This didn’t feel like something I could ignore anymore……and I may or may not have gone to the GP the very next day. I had no idea what I would get myself into with that visit, but at that point it began to seem a lot like an inevitable I knew absolutely nothing about.


    1. Munira says:

      a heart for you too πŸ™‚ ❀

  1. fatookh says:

    You finally wrote! Love and hugs….❣️

    1. Munira says:

      you checked your emails! πŸ˜€ hugs to you too ❀

  2. Amina says:

    πŸ’š suspense!

    1. Munira says:

      i don’t know why i pull an Agatha Christie every time

  3. Sherou says:

    Very real! Look forward to reading and learning more about your journey through all this❀️

    1. Munira says:

      Always great to have buddies alongside on journeys πŸ™‚ ❀

  4. auntyuta says:

    Dear Munira,

    you say, you had a nodule in your perfectly functioning thyroid!
    So, I hope, you soon feel totally alright again after your operation. I send you my prayers for a speedy recovery and a very good healing process! πŸ™‚

    My dear husband, Peter, passed away some time ago. I am all on my own now!
    At first, I found it rather difficult to manage on my own without Peter. However, gradually, I have learned to manag to live on my own and kind of like it. After all, it is a wonder, that I am still alive – at age close to 88, I am on bonus time, so to speak. I must say, I am grateful for every extra day, that is still given to me! πŸ™‚ And I do get a lot of help, when needed. πŸ™‚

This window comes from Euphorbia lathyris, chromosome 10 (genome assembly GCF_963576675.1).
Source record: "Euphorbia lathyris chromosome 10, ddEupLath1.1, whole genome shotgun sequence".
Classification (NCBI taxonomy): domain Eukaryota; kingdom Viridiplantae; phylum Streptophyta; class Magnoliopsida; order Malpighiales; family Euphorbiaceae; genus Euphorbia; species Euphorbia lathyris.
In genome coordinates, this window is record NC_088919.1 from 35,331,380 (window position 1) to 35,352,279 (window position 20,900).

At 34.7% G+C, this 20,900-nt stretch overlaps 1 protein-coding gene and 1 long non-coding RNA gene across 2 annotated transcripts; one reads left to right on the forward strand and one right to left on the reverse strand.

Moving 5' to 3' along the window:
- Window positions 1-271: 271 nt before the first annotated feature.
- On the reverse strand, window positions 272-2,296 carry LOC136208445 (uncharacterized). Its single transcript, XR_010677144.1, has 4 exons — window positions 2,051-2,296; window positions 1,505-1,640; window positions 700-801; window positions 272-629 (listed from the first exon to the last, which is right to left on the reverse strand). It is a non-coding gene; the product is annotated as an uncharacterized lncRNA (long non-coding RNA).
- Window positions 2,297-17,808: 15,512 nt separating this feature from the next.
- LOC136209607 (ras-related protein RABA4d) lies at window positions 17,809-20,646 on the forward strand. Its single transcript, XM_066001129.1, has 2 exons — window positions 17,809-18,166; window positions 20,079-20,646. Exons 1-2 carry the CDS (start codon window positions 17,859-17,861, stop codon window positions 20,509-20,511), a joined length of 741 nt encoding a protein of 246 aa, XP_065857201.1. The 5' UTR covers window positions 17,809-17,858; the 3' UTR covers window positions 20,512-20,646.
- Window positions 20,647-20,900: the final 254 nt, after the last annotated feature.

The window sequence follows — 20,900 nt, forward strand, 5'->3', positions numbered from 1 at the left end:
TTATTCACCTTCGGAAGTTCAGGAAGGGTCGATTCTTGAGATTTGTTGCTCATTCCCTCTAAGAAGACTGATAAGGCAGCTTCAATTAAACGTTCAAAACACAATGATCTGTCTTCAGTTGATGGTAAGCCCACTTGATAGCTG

Take care, dear Munira. πŸ₯°

    HUGS, from your friend Uta in Austrralia ❀

    1. Munira says:

      Dear Aunty Uta, I feel your blessings from afar and receive with gratitude πŸ™‚
      Knowing that you celebrated 64 years of love and togetherness before he passed away is an achievement. Going on without him indeed must have been hard at first, but i can sense your calm acceptance now, I see your independent spirit too. You are the only 88 year old blogger in my awareness, and that makes you awesome in my eyes. I love you ❀ Happy to be reconnected with you despite the long absence. Big hugs from me to you!

      1. auntyuta says:

        Peter was a great blogger friend of yours too. We both loved to keep in touch with you, It is so good, that you do take up blogging again. I published this yeserday:

        What do you think of Muniba Mazari?

        1. Munira says:

          I had seen this blog post when I scrolled your page and made a mental note to watch this video, so thank you for posting it here as well πŸ™‚ I had listened to her TED talk some years ago when she first became famous, but lost touch with her as I don’t follow her on social media, but of course, her story is incredibly inspiring. She is one of those people whose spirit shines in adversity and overcomes it to live her life to the fullest for the gift that it is. Everything she said are things I completely resonate with. What happened didn’t happen TO her, it happened FOR her.

          1. auntyuta says:

            I am a great fan of Lewis Howes. as an interviewer. I agree, Munira, this is an incredibly inspiring story! πŸ™‚

          2. Munira says:

            I like Lewis Howes too!

  5. Sakina hussain says:

    So well written. Haven’t read you in a long time. Keep writing. Will get to know more about your current journey through your blogs as you can’t talk ‘so to speak’ 😊